The Weird and Wonderful Tech of CES 2019


Here are DIGIT’s top five delightfully bizarre gadget picks from this year’s CES tech trade show.

The Consumer Electronics Show (CES) in Las Vegas is one of the world’s biggest technology events, where companies can show off their brand new devices and products. The annual show provides some insight into what will be hot or not in the coming year, but it is also renowned for the bizarre tech devices it has on offer.

From skin printers to walking cars, this year the show has lived up to the expectations. Here are DIGIT’s top five picks for the weirdest inventions unveiled at CES 2019.

Hyundai Elevate Walking Car Concept

Looking like an AT-AT walker from Star Wars, Hyundai’s elevate car can drive at highway speed, supposedly climb a five foot wall and step over a five foot gap. It is primarily designed to support first responders during a natural disaster. David Bryon, design manager of Sundberg-Ferar, described it as the future of vehicular mobility.

However, the company believes this type of technology could be applied in other areas, making it easier for passengers to travel around difficult environments.

A Hyundai spokesperson said there are no immediate plans for Elevate to enter production, stating that it was instead “designed with a view to show future mobility could evolve in the emergency response environment”.

LG’s Self Cleaning Closet

The LG Styler Black Mirror Tinted Glass Door is a free-standing wardrobe with a built-in steamer and hangers that automatically move around to de-wrinkle and freshen up clothes.

LG says its TrueSteam technology “eliminates over 99.9% of the germs and bacteria found in clothing to keep one’s wardrobe hygienically clean. It comes with a front touchscreen display, and has Google Assistant built in.”With a sleek design and highly effective performance, the elegant black LG Styler takes in-home clothing care to the next level,” said Song Dae-Hyun, president of LG Electronics Home Appliance & Air Solution Company. “We are enthusiastic about expanding Styler’s capabilities and appeal to new customers who are unaware that there is more to wardrobe management than washing with water and dry cleaning.”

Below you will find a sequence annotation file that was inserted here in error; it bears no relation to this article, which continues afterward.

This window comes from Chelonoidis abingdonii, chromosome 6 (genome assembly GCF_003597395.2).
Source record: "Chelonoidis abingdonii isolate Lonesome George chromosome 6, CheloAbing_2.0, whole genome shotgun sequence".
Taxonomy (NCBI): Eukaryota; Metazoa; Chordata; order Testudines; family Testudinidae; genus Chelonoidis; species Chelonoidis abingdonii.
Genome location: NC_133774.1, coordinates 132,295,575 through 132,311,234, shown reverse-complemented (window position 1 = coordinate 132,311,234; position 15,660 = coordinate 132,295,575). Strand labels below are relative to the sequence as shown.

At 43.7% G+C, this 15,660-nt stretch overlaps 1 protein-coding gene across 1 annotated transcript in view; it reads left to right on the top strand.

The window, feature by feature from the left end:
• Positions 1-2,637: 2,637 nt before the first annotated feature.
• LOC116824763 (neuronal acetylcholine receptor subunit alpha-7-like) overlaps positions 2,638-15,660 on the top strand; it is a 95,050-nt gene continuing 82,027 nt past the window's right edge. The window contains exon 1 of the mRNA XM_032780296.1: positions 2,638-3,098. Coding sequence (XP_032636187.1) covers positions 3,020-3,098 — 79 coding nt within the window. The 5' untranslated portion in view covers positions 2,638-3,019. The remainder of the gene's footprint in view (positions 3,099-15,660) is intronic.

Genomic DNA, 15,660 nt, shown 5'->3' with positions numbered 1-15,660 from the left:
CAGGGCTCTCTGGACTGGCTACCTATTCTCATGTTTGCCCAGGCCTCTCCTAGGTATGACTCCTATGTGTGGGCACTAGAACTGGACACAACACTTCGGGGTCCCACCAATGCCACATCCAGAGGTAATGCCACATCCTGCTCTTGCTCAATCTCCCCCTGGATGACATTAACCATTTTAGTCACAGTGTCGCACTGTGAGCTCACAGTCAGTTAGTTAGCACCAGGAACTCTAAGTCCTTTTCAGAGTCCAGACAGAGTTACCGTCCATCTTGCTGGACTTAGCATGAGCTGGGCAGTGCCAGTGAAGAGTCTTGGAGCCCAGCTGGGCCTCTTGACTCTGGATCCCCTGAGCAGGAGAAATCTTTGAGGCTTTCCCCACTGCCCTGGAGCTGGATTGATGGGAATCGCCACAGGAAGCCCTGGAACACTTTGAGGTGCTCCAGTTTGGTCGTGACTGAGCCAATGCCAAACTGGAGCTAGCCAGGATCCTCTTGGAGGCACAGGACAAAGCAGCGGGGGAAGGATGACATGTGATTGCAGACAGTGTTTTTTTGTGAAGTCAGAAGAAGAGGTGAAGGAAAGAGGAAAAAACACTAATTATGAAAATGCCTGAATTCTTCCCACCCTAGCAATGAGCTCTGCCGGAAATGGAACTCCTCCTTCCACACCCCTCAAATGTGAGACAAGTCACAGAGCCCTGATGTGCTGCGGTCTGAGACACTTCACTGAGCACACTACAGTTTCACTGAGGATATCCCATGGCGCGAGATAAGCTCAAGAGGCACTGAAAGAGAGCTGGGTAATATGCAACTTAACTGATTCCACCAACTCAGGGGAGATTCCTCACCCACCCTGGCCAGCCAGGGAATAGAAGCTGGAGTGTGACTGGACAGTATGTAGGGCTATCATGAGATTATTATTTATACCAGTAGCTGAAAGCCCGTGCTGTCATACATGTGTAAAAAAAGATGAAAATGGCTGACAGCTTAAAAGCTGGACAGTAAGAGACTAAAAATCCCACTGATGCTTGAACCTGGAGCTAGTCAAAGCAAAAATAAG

The Smart Diaper Sensor

Being a new parent is far from easy, but Korean company Monit has come up with a wearable device to help parents with the ceaseless task of nappy changing. The biscuit-sized sensor is attached to the outside of the infant’s nappy and will alert the parents and caregivers if it detects pee or poo – it can also distinguish between the two.

Monit says that the device will help reduce instances of nappy rash and urinary tract infections. The data from the sensor can also be used to track nappy consumption, bowel and bladder patterns and sleep patterns. The monitor was launched in Korea and Japan at the end of 2018. Monit plans to partner with Kimberly Clark to bring the tech to Huggies this April.

Skin Printer

Procter and Gamble’s Opte wand is like a magic pen that can detect and correct colour pigmentation and cover up spot blemishes. The wand has a series of tiny jets that spray makeup onto the skin. They only target the area that needs to be treated, resulting in a natural, flawless look that makeup and professional treatments are unable to achieve.

It allows for more precise and natural looking makeup application. Leigh Radford, vice president and general manager of P&G Ventures, said: “By partnering with leading scientists and experts across industries, we have been able to create a first-of-its-kind, digitally-advanced skincare device that is visibly transforming the look of skin.”


The creators of the Y-Brush say that their device will professionally clean your teeth in just ten seconds. The makers say that their product was developed and tested by dentists for three years.

It automatically deep cleans teeth using sonic vibrating technology with nylon bristles. It consists of a handle, a brush, a charging station, a storing pod and a toothpaste applicator.

It is used by placing the brush in the mouth and then the user chews down on the bristles while the device cleans the teeth.

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